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China iron ore surges to record as Brazil shipments fall in June

* Dalian iron ore rises for fourth straight session

* H1 iron ore supply from Brazil, Australia seen lower - Westpac

* Steel retreats as cenback adviser says China may not need ‘big’ stimulus

MANILA, July 2 (Reuters) - Iron ore futures in China extended their record-smashing rally on Tuesday after data showed Brazil’s exports of the steelmaking input fell in June, raising worries about a sustained tightness in supply in the world’s top steel producer.

Shanghai steel futures, however, pulled back from multi-year peaks after a Chinese central bank adviser said the domestic economy would not need “very big” stimulus measures to prop up growth unless the trade war with the United States worsens.

The most-active September iron ore contract on the Dalian Commodity Exchange jumped as much as 4.6% in early trade to 894.5 yuan ($130.37) a tonne, its highest since the benchmark’s launch in 2013, and extending gains into a fourth session.

Major supplier Brazil exported 29.40 million tonnes of iron ore in June, compared with 29.83 million tonnes in May and 35.29 million tonnes a year earlier, government data released on Monday showed.

Lower shipments from Brazil and No. 1 supplier Australia, where miners have lowered their 2019 output and export estimates due to operational issues and bad weather, have fuelled a rally in Dalian iron ore futures and spot prices, which hit five-year highs on Monday.

Australia’s iron ore exports data for June “so far is less impressive”, analysts at Westpac Banking Corp said in a note.

Last month, mining giant Rio Tinto Ltd lowered its guidance on volumes of iron ore it expects to ship from the key Pilbara producing region in Australia for the third time since April, citing operational problems.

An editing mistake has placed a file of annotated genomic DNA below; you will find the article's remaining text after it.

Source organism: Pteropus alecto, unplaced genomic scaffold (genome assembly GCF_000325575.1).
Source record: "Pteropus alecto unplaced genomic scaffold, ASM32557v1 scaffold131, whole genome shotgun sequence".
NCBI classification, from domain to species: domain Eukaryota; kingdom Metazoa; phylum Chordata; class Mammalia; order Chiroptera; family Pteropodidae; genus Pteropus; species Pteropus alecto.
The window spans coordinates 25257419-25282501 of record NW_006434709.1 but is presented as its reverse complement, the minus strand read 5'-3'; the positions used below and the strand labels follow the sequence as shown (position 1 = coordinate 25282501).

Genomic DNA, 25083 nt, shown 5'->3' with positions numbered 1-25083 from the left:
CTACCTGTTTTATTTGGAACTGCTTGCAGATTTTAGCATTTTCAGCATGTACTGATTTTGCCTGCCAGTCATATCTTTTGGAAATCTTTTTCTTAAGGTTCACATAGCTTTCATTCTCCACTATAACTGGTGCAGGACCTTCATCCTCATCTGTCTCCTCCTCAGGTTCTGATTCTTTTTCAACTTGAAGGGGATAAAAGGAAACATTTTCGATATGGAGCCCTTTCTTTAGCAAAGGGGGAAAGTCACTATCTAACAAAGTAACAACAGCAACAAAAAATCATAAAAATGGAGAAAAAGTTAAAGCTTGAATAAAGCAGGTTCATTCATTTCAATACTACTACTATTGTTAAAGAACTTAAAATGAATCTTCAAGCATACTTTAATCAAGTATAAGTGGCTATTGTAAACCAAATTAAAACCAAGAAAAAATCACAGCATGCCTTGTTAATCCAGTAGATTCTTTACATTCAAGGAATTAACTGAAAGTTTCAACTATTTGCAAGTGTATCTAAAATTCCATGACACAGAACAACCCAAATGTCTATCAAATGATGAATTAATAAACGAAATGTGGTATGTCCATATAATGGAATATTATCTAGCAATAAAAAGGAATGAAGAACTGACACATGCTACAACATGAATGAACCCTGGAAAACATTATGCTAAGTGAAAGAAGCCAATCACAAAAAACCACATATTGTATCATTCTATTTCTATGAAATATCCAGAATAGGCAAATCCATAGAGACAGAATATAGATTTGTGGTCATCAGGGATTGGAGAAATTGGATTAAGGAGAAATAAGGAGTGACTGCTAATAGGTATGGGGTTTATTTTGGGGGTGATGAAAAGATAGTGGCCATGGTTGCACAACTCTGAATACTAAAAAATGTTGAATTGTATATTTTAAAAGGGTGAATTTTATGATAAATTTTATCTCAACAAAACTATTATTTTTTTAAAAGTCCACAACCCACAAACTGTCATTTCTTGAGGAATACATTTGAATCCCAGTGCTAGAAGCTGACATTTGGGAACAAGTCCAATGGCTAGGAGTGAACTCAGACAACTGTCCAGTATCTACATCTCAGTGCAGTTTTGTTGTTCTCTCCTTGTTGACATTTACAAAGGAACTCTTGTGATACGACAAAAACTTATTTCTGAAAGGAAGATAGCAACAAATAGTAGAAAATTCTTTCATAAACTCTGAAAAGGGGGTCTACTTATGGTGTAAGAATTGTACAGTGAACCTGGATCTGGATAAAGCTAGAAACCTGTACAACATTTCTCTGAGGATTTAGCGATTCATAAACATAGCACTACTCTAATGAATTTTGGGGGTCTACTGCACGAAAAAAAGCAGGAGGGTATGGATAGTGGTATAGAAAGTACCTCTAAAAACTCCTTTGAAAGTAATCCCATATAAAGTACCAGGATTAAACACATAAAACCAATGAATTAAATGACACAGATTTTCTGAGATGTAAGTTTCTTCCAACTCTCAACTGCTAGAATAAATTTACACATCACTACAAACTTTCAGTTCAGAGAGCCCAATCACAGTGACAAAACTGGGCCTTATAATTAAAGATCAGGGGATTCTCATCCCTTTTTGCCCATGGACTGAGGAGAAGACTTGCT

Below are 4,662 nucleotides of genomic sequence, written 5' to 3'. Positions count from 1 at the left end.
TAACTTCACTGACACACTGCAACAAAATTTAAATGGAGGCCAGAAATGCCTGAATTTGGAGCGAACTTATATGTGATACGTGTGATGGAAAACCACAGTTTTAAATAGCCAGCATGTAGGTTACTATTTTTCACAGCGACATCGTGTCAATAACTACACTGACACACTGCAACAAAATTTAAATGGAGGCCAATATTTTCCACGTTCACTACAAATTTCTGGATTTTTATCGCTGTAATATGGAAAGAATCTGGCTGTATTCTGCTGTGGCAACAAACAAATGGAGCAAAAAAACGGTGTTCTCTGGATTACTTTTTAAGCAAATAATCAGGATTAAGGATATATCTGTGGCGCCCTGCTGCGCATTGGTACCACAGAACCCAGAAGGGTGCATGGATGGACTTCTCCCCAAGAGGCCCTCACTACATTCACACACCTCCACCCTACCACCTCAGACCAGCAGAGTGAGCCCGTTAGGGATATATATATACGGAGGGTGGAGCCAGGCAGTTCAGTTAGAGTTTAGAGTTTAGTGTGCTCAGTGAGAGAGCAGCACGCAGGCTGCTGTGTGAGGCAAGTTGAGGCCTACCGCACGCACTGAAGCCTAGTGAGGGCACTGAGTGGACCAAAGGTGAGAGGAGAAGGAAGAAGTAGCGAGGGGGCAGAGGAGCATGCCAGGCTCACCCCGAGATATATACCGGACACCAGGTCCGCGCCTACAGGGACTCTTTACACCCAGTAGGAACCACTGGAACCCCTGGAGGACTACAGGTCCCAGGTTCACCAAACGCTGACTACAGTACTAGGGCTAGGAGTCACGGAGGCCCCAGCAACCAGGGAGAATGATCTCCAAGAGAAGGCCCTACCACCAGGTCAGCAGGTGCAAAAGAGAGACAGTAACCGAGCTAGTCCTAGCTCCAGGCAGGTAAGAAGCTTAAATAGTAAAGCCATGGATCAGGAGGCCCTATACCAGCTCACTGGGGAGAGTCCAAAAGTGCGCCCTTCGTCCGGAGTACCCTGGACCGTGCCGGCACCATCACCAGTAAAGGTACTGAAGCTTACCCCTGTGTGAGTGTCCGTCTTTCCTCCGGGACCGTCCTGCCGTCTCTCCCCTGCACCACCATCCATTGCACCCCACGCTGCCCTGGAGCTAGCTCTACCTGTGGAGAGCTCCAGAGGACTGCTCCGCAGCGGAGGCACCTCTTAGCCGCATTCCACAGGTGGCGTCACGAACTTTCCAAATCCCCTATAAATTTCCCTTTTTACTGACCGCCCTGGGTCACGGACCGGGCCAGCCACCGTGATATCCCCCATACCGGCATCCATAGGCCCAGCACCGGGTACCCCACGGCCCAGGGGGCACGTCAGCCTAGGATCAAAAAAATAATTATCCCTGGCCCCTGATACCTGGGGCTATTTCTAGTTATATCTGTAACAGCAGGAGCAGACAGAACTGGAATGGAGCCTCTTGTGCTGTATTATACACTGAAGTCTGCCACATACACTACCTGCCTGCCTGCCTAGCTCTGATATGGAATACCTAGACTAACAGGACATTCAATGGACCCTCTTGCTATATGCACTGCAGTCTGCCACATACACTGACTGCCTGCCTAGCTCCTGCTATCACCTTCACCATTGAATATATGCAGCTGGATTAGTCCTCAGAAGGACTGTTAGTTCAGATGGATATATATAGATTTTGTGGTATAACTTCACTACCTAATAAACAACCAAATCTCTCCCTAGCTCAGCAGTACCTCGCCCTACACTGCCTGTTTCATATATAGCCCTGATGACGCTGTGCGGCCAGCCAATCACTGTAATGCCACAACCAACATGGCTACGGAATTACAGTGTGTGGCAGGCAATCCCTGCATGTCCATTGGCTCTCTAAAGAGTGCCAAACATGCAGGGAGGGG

While Brazilian miner Vale SA brought one of its shuttered mines, Brucutu, back to full capacity late last month, Westpac analysts said the supply outlook for the year had not improved significantly.

“Our models point to combined exports from Brazil and Australia down 36mt (million tonnes) for the year to date versus last year,” they said.

“Given Rio’s guidance and the lags in Brazil, it will be some time indeed before increased global supply offset the current structural deficit in this market,” the analysts said.

Iron ore stocks at China's ports hit the lowest level since early 2017 last week, based on data tracked by SteelHome consultancy SH-TOT-IRONINV, amid reduced shipments from Brazil and Australia and increased demand from domestic steel mills.

Benchmark spot iron ore was at $119.70 a tonne as of Monday, the highest since early 2014, SteelHome data showed.

Other steelmaking inputs traded higher, with Dalian coking coal up as much as 1.3% at 1,410 yuan a tonne. Coke edged up 0.8% to 2,121 yuan.

Steel futures traded lower as hopes of higher demand faded after China central bank adviser Ma Jun said on Monday the possibility of keeping GDP growth over 6% this year was rather “big” if the trade war does not worsen.

“There should be no need to take very big, new stimulus measures,” he said.

The most-active October steel rebar contract on the Shanghai Futures Exchange fell as much as 2.1% to 4,023 yuan a tonne after nine straight sessions of gains, pulling away from a more than eight-year peak hit on Monday.

Hot rolled coil futures retreated from Monday’s record high, down as much as 2.7% to 3,882 yuan a tonne.

$1 = 6.8615 yuan Reporting by Enrico dela Cruz; Editing by Subhranshu Sahu